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arvin m. 05-08-2001 03:23 AM

snap punches
 
hi guys
a thought just struck me today
i personally think its quite ok to counter a roundhouse punch or any kinda punch that is "telegraphed" to you(eg big windup before throwing a roundhouse...leaves tons of openings or i could choose to deal with it like a yokomenuchi)...but say someone and me were having a verbal confrontation where me and him were close...closer than arms length perhaps. Lets just say things heat up, he escalates the conflict and throws a really fast snap punch from the waist or something...i wont have the distance to counter that in time i believe...a swift tenkan might do the trck i thought...but the thing is....can i react fast enough...we havent be taught to deal with punches im only 5th kyu :(...any comments?

Sam 05-08-2001 06:07 AM

I'm not sure what you mean by a 'snap' punch, perhaps this just means a fast, straight strike?
First of all, if somebody becomes aggressive verbally first then you have to think about distance. Be either too close to hit or too far away to hit. Usually people can still strike but trying this it would make it more difficult for them and less likely that you will get really hurt. I understand that a good idea when moving close is to put your hands at your waist, just above their hands so they don't sense you touching them but you can feel and stop their hands coming up.
This is not aikido in the real sense but can be valuable against the 'sucker punch'.

Often, self-defense comes down to basics and I have known people to employ basic entering exercises to real life with great success.

I hope that through practising tanto avoidance I would be okay with a straight attack.

Finally, as always, it is better to have some ability and not need it than wanting to test yourself and being hurt - I personally wouldn't hang around just to see if I could do some aikido.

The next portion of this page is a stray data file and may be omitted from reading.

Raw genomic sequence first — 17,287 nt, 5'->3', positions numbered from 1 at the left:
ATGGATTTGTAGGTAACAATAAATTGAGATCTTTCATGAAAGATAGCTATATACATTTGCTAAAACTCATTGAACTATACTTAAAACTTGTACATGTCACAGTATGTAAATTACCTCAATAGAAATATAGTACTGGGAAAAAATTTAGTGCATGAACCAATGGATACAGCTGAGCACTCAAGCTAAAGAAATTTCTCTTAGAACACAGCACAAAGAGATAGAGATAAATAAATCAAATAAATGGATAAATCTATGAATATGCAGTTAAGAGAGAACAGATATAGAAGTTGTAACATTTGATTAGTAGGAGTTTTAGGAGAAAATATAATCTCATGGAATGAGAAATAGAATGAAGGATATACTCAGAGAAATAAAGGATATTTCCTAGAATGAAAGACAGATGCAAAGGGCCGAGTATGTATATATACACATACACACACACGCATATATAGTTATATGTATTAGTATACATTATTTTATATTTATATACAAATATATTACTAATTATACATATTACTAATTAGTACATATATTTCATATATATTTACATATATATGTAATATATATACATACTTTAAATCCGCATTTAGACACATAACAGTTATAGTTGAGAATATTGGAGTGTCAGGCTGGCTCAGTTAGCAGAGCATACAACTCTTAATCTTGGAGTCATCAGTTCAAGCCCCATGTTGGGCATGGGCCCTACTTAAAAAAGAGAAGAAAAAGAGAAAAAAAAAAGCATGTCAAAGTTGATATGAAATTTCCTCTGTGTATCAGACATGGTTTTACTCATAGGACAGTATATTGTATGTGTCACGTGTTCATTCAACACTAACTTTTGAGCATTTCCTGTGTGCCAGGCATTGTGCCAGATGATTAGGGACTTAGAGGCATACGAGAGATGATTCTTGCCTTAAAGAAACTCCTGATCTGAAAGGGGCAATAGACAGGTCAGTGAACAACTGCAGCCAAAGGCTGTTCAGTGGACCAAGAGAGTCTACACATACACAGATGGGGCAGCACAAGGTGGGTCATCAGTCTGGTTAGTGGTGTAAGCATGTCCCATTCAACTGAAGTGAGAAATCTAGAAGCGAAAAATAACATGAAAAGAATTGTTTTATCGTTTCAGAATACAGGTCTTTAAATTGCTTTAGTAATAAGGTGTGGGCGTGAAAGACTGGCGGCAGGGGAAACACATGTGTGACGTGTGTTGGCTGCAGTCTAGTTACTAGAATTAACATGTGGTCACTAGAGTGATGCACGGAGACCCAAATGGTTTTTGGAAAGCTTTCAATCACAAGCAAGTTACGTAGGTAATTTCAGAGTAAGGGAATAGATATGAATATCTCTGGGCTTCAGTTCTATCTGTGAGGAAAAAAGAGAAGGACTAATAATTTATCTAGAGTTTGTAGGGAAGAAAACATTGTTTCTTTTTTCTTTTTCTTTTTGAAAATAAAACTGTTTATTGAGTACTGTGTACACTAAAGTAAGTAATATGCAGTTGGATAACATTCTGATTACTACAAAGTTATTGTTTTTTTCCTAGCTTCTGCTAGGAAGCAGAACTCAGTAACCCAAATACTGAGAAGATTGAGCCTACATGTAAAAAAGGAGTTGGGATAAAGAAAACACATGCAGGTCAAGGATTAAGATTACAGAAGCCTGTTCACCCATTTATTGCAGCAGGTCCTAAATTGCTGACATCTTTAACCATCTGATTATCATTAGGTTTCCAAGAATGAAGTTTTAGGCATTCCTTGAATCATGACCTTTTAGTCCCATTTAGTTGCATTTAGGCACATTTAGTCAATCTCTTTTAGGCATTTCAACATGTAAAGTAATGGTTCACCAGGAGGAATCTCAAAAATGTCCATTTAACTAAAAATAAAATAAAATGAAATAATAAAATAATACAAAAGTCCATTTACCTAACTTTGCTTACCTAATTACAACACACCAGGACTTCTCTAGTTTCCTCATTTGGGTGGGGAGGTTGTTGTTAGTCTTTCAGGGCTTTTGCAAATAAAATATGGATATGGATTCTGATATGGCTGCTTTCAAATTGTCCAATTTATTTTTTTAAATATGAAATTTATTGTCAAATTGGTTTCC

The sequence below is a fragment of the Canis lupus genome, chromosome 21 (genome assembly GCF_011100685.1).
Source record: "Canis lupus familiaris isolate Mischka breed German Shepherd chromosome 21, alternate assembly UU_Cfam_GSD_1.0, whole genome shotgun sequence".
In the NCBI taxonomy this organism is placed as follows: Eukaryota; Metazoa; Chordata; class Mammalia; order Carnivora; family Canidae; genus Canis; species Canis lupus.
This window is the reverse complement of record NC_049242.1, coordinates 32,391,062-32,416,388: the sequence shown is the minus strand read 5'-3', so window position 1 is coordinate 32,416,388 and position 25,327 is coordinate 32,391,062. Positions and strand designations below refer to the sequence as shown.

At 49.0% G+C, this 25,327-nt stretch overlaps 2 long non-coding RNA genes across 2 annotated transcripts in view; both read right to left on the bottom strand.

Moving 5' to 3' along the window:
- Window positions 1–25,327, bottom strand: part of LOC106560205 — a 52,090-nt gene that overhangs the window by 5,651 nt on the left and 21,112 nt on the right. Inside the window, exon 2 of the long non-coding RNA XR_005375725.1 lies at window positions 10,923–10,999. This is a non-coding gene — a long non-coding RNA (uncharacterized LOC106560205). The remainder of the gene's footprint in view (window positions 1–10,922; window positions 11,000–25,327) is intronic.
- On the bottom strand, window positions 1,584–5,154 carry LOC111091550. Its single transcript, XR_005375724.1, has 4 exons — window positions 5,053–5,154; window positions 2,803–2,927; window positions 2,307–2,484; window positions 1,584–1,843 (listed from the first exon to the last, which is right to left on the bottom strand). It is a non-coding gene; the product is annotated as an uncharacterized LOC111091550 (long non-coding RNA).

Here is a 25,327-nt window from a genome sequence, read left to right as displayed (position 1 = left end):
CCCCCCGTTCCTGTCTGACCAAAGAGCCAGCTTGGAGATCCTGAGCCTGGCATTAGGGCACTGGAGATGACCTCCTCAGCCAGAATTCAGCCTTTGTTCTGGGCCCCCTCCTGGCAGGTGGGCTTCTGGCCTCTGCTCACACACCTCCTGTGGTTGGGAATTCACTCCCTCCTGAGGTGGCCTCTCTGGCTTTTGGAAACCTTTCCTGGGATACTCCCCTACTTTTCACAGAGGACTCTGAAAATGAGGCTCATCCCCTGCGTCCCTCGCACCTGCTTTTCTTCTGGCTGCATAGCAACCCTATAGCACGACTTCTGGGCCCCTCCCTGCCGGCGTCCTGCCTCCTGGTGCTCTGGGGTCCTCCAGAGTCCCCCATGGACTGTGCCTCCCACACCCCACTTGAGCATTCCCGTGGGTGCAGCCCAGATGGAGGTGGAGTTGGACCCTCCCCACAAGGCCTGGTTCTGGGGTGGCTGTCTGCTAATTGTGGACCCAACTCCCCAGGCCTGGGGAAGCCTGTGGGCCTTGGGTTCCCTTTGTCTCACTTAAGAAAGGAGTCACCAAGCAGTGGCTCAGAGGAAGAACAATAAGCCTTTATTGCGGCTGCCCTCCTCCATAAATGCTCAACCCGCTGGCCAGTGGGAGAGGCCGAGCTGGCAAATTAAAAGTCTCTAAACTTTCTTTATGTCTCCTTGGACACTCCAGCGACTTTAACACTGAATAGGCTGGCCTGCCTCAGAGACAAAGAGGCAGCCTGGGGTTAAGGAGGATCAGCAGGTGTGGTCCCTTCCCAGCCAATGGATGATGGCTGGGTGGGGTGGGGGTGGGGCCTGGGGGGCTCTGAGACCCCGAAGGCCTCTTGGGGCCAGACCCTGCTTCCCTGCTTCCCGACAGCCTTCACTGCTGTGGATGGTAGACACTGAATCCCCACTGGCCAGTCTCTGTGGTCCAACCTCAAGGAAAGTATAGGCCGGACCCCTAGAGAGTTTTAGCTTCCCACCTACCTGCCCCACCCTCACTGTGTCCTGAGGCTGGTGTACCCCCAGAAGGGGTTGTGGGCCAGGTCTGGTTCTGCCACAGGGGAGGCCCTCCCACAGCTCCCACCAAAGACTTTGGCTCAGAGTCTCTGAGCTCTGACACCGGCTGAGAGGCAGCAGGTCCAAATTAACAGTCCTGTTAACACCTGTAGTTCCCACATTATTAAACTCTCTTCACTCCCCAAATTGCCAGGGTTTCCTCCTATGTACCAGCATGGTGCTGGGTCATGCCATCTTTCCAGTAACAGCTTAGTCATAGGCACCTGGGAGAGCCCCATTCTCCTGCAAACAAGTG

andrew 05-08-2001 06:59 AM

Re: snap punches
 
Quote:

Originally posted by arvin m.
..a swift tenkan might do the trck i thought

Absolutley correct. You could do a maware (spelling?) too, but it's a bit trickier.




...but the thing is....can i react fast enough

Probably not, but oneday you will. Until then, stand back?

andrew

ian 05-08-2001 07:16 AM

Hi,

Snap punches are very hard to deal with however:

(i) you should move off centre line as soon as attack is imminent. Reading the aggression is one aspect of aikido. Also, you don't need to deal with the arm that is doing the snap punch to do aikido, and it is a fallacy that you cannot initiate the attack in aikido.
(ii) rokyu is a good one against snap punches. Other possibilities are irimi-nage (where you don't necessarily need the arm) and ude-garami.
(iii) you should be able to take a few snap punches; however an atemi of your own should induce a block of some type which you can take advantage of.
(iv) remember that 80% (give or take) of aikido is atemis!

Ian

[Censored] 05-08-2001 04:52 PM

Keep your hands folded in front of you a la Seagal. That should give you adequate space and time to catch or deflect a strike from their waist, without the appearance of hostility or preparedness. Really, you should not stand so close to someone that wants to beat you...I would punch them in the neck immediately when they enter, if they are stupid enough to keep their hands so low. As the saying goes, "when the opponent moves, I strike first." Or, as a training partner of mine reminded me last weekend, "this is a martial art, not basketweaving."

PeterR 05-08-2001 05:07 PM

ma-ai

Before, during, after

always ma-ai

If there is even a hint of something getting out of hand.

ma-ai

AikidoSteve 05-09-2001 12:42 AM

Quote:

Originally posted by PeterR

always ma-ai

I completely agree! Proper ma-ai is the key for 99% of the situations. Unless the other person is insane (and therefore unpredictable) or you receive an out of the blue sucker punch, keeping ones distance will solve most problems. I believe ma-ai may also involve removing oneself from the developing situation.

Yours in Aikihood


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